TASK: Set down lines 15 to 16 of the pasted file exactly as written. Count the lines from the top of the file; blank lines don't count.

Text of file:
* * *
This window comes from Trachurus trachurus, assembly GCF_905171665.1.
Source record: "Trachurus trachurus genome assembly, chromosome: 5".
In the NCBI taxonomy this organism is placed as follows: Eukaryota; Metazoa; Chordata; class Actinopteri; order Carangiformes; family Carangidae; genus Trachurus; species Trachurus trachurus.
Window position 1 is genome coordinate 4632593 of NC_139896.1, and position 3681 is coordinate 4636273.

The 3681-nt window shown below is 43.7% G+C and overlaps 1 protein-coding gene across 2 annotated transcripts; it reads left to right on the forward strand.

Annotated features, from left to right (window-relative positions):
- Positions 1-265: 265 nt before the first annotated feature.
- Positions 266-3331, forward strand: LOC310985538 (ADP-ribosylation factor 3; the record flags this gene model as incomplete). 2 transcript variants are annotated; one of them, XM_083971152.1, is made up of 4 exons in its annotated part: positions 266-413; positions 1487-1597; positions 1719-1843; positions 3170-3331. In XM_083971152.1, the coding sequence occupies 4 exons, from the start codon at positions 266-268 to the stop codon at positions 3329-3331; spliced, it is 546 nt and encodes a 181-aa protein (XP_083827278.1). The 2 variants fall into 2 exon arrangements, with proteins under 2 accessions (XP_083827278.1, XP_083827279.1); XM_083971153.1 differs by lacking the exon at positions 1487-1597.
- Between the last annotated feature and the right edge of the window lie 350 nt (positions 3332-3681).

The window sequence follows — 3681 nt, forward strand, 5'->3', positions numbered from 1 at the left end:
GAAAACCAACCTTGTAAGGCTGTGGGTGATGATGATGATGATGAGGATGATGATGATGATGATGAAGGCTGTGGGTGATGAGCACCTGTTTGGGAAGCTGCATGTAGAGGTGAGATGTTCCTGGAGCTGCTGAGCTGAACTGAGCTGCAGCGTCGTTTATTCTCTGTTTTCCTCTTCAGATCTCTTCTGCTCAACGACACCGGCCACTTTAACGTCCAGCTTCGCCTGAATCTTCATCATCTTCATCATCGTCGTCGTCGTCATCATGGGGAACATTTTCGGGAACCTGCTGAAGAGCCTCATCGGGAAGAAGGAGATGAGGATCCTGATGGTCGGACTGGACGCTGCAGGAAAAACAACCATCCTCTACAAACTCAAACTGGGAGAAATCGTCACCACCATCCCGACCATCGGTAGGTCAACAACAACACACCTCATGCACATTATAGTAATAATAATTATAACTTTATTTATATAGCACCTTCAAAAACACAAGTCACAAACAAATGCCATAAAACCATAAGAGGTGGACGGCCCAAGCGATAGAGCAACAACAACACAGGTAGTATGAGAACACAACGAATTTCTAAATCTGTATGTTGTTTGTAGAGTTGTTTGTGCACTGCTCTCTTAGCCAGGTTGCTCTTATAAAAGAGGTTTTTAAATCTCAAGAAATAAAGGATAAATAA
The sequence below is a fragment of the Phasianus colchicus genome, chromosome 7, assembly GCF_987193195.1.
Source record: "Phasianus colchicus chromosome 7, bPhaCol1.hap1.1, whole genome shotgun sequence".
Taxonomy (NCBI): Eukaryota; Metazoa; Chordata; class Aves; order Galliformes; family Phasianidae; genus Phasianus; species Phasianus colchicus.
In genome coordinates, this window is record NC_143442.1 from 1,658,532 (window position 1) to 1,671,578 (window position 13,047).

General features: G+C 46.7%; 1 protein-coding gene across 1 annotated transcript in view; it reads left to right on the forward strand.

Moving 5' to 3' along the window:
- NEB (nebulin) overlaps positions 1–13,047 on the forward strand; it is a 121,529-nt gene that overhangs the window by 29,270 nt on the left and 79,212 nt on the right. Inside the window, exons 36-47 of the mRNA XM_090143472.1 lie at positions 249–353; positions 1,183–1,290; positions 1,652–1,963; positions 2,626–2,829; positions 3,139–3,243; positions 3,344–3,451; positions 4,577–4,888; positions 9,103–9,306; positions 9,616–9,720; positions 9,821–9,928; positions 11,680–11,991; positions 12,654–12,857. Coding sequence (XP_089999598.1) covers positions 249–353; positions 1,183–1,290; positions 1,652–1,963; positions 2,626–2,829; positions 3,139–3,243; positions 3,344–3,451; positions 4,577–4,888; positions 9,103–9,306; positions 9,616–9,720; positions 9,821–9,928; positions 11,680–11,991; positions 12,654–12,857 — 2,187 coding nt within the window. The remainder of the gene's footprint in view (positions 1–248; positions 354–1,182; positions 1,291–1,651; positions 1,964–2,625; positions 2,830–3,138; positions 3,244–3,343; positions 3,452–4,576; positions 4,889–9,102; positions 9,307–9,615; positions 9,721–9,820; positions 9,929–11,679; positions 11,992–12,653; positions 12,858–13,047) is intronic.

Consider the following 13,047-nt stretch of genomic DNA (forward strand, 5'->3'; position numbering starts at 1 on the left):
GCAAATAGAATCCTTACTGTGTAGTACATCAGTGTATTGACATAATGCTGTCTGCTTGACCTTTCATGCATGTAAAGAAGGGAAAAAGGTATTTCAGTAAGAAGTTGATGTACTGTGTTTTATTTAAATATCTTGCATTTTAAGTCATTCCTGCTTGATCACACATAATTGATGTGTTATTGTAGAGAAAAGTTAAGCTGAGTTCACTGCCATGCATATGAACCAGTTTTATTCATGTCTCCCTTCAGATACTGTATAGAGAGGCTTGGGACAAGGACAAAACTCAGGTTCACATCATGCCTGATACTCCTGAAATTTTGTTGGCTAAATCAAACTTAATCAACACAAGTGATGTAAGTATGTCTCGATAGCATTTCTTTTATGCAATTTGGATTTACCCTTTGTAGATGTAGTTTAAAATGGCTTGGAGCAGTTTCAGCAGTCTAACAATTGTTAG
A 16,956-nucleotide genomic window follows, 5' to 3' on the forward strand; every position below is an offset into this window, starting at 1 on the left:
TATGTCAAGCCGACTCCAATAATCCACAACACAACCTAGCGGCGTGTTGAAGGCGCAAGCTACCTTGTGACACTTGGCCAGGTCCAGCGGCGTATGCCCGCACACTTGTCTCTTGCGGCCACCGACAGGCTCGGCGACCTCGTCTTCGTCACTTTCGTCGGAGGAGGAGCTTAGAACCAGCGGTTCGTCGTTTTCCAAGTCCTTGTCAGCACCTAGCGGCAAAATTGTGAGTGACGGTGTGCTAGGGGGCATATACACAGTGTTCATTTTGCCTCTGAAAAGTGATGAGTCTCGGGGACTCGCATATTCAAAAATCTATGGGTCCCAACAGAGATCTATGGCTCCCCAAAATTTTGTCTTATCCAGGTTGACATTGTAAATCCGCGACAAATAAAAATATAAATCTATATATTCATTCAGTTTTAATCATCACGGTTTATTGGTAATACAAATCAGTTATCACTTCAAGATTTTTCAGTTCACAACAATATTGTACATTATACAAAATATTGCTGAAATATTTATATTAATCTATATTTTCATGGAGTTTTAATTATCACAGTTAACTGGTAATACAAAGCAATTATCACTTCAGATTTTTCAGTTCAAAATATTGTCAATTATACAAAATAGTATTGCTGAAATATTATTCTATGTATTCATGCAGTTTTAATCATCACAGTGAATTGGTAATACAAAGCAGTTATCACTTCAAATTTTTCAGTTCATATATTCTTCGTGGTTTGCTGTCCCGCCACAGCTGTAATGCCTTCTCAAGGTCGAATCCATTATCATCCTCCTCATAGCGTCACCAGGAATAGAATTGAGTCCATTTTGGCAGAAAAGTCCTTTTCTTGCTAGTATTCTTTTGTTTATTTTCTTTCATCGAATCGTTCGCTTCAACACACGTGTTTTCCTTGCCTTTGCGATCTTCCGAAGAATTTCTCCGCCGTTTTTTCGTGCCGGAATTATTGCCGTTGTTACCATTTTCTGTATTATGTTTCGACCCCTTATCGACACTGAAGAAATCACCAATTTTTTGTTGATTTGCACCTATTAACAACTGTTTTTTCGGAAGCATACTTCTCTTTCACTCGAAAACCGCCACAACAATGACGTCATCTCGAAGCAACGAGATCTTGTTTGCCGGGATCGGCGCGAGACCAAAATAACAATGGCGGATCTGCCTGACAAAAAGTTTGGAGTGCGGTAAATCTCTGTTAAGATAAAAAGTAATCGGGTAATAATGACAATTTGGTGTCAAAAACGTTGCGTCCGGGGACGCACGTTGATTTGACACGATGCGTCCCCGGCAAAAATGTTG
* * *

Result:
In genome coordinates, this window is record NC_143442.1 from 1,658,532 (window position 1) to 1,671,578 (window position 13,047).

General features: G+C 46.7%; 1 protein-coding gene across 1 annotated transcript in view; it reads left to right on the forward strand.